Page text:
The report appears to suggest there is little or no incentive for the counties to generate income. There is a huge disparity between Lancashire, who generated in excess of pounds 4.2m last year, and Derbyshire, where commercial activities accounted for around pounds 250,000.
Matusiewicz puts a strong case against an equal share-out of ECB cash: "The argument that all clubs contribute to the league and therefore deserve a share of the distribution is valid; the issue of whether they deserve an equal share is more difficult to justify. If the safety net of the ECB distribution is used to mask poor management and provides an excuse to ignore commercial realities, then the attitudes of those counties that are professionally run will harden."
The ECB may harden its attitude and introduce a meritocratic system whereby counties receive a grant on the basis of how much income they have generated the previous year, ascheme perhaps akin to the Lottery funding system.
Right now, though, that is not the case and Matusiewicz warns: "The tragedy... is that... it will probably require the business failure of a cricket club to be the catalyst for change... In case this is dismissed as scaremongering, the financial analysis of the counties indicates that at least three clubs display some worrying symptoms of potential financial difficulties."
A copy of the report was sent to every county and to the ECB. So far Matusiewicz has had few responses, but those he has had have been generally supportive. The ECB, through spokesman Richard Peel, admitted: "Some elements of the report are useful. A lot of effort has gone into it and any valid research and any well thought-through report has to be useful." He stressed that the ECB had already launched a five-year initiative to get the counties into a more business-like shape.
Surrey's chief executive, Paul Sheldon, welcomed the report. "It crystallises the problems in one document," he said. However, he is more bullish about the future. "I think we have been quite commercial in our approach, but we have not maximised it yet," he said.
Matusiewicz says: "This report should not be dismissed out of hand. Prospective sponsors, for example, should heed it and consider the issues. Simple things should be addressed such as one-day county matches being restored to a day when people can actually attend them.
"It has to be accepted that attendances at Championship matches are never going to increase significantly, given that the matches are played when the majority of supporters are at work. But that is not where the money is anyway; it is in Test matches, one day internationals and domestic one-day competitions."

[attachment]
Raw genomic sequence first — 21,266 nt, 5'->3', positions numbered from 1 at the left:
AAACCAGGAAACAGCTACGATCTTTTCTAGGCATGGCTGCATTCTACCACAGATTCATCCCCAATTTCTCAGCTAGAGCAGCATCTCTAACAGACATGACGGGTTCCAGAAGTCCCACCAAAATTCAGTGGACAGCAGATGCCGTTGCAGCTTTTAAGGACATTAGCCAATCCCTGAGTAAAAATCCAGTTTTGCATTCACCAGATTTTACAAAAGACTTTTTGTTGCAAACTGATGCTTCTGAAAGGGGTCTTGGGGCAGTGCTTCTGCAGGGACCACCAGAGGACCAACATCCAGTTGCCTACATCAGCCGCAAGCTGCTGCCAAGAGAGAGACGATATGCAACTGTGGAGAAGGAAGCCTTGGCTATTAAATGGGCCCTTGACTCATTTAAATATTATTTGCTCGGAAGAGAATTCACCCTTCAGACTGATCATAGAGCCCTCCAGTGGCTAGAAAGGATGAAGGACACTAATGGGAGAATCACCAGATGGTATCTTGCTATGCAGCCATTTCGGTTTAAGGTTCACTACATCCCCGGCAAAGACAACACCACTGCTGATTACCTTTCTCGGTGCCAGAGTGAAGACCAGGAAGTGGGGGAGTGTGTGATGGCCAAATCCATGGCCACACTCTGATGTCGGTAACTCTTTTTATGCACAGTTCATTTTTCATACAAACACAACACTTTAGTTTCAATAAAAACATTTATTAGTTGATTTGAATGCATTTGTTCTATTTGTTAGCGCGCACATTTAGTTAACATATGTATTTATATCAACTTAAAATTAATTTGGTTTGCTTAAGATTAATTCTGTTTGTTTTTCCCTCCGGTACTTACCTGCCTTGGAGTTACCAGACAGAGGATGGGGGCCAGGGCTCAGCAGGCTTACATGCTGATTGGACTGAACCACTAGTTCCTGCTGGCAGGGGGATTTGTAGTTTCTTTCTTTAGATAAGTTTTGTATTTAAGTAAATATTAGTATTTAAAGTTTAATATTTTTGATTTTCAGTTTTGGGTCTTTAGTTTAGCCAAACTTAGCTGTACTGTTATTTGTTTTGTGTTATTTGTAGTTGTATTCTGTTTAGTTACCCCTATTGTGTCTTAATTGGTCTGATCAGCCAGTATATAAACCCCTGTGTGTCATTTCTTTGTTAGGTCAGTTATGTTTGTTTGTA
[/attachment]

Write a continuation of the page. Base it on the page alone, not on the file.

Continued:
THE CASE FOR A TRANSFER MARKET IN CRICKET
Robert Matusiewicz, the author of a report on the financial state of cricket, believes that one of the many changes the sport will face in future years is the creation of a transfer market. "As the value of cricket sponsorship increases and TV revenues increase, the players will expect more, leading to the prospect of further pressures on financially stretched clubs," he states in his report.
"One of the by-products of a two-division championship [next year] will be a more aggressive outlook by counties keen to win the Championship or to avoid relegation. This will be strengthened by the inevitable desire of ambitious players to play in the top division.
"Over time it is probable that the standard of cricket in the top division will be of a higher quality. It is also probable that there will be a financial incentive to playing in the top division.
"As a consequence the ingredients for a cricket transfer market exist, namely the existence of players wishing to move, and clubs wanting to recruit better players to stay in the top division."
At present, the movement of players is strictly controlled under systems operated by the England and Wales Cricket Board, but Matusiewicz a lifelong cricket fan, is convinced that these could be challenged in the courts.
He also sees a potential clash between counties and the ECB if the board adopts the proposals of the Trangmar committee, which recommends that future England players should be contracted directly to the ECB and, in effect, lent back to their counties, who would also receive compensation - effectively a transfer fee - for the loss of the player.Reuse content